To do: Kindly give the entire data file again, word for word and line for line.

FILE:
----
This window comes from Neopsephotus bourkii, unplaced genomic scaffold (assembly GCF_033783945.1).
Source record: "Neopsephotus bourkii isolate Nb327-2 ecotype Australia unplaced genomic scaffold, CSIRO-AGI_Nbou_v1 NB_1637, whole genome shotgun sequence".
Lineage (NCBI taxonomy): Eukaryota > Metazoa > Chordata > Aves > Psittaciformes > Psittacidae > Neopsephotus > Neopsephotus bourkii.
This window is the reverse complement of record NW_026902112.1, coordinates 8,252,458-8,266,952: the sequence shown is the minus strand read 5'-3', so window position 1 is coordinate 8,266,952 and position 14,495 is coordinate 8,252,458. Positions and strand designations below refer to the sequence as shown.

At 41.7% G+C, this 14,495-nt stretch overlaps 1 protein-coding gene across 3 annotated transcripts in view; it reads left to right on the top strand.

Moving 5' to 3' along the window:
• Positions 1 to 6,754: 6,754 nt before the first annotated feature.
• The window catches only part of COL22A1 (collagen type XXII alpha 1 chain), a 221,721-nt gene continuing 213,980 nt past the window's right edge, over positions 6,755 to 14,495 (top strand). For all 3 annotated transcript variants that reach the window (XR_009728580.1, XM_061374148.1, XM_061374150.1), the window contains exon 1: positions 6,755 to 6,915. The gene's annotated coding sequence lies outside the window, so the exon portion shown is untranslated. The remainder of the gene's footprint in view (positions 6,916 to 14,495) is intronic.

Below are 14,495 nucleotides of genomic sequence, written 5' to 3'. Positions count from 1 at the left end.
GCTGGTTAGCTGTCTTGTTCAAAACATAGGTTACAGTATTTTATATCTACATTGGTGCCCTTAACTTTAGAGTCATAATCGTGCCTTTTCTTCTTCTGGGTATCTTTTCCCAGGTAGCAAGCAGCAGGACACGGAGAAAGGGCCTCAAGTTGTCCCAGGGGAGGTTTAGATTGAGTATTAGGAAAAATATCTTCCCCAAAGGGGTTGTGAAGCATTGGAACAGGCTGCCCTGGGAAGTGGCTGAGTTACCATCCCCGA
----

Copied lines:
This window comes from Neopsephotus bourkii, unplaced genomic scaffold (assembly GCF_033783945.1).
Source record: "Neopsephotus bourkii isolate Nb327-2 ecotype Australia unplaced genomic scaffold, CSIRO-AGI_Nbou_v1 NB_1637, whole genome shotgun sequence".
Lineage (NCBI taxonomy): Eukaryota > Metazoa > Chordata > Aves > Psittaciformes > Psittacidae > Neopsephotus > Neopsephotus bourkii.
This window is the reverse complement of record NW_026902112.1, coordinates 8,252,458-8,266,952: the sequence shown is the minus strand read 5'-3', so window position 1 is coordinate 8,266,952 and position 14,495 is coordinate 8,252,458. Positions and strand designations below refer to the sequence as shown.

At 41.7% G+C, this 14,495-nt stretch overlaps 1 protein-coding gene across 3 annotated transcripts in view; it reads left to right on the top strand.

Moving 5' to 3' along the window:
• Positions 1 to 6,754: 6,754 nt before the first annotated feature.
• The window catches only part of COL22A1 (collagen type XXII alpha 1 chain), a 221,721-nt gene continuing 213,980 nt past the window's right edge, over positions 6,755 to 14,495 (top strand). For all 3 annotated transcript variants that reach the window (XR_009728580.1, XM_061374148.1, XM_061374150.1), the window contains exon 1: positions 6,755 to 6,915. The gene's annotated coding sequence lies outside the window, so the exon portion shown is untranslated. The remainder of the gene's footprint in view (positions 6,916 to 14,495) is intronic.

Below are 14,495 nucleotides of genomic sequence, written 5' to 3'. Positions count from 1 at the left end.
GCTGGTTAGCTGTCTTGTTCAAAACATAGGTTACAGTATTTTATATCTACATTGGTGCCCTTAACTTTAGAGTCATAATCGTGCCTTTTCTTCTTCTGGGTATCTTTTCCCAGGTAGCAAGCAGCAGGACACGGAGAAAGGGCCTCAAGTTGTCCCAGGGGAGGTTTAGATTGAGTATTAGGAAAAATATCTTCCCCAAAGGGGTTGTGAAGCATTGGAACAGGCTGCCCTGGGAAGTGGCTGAGTTACCATCCCCGA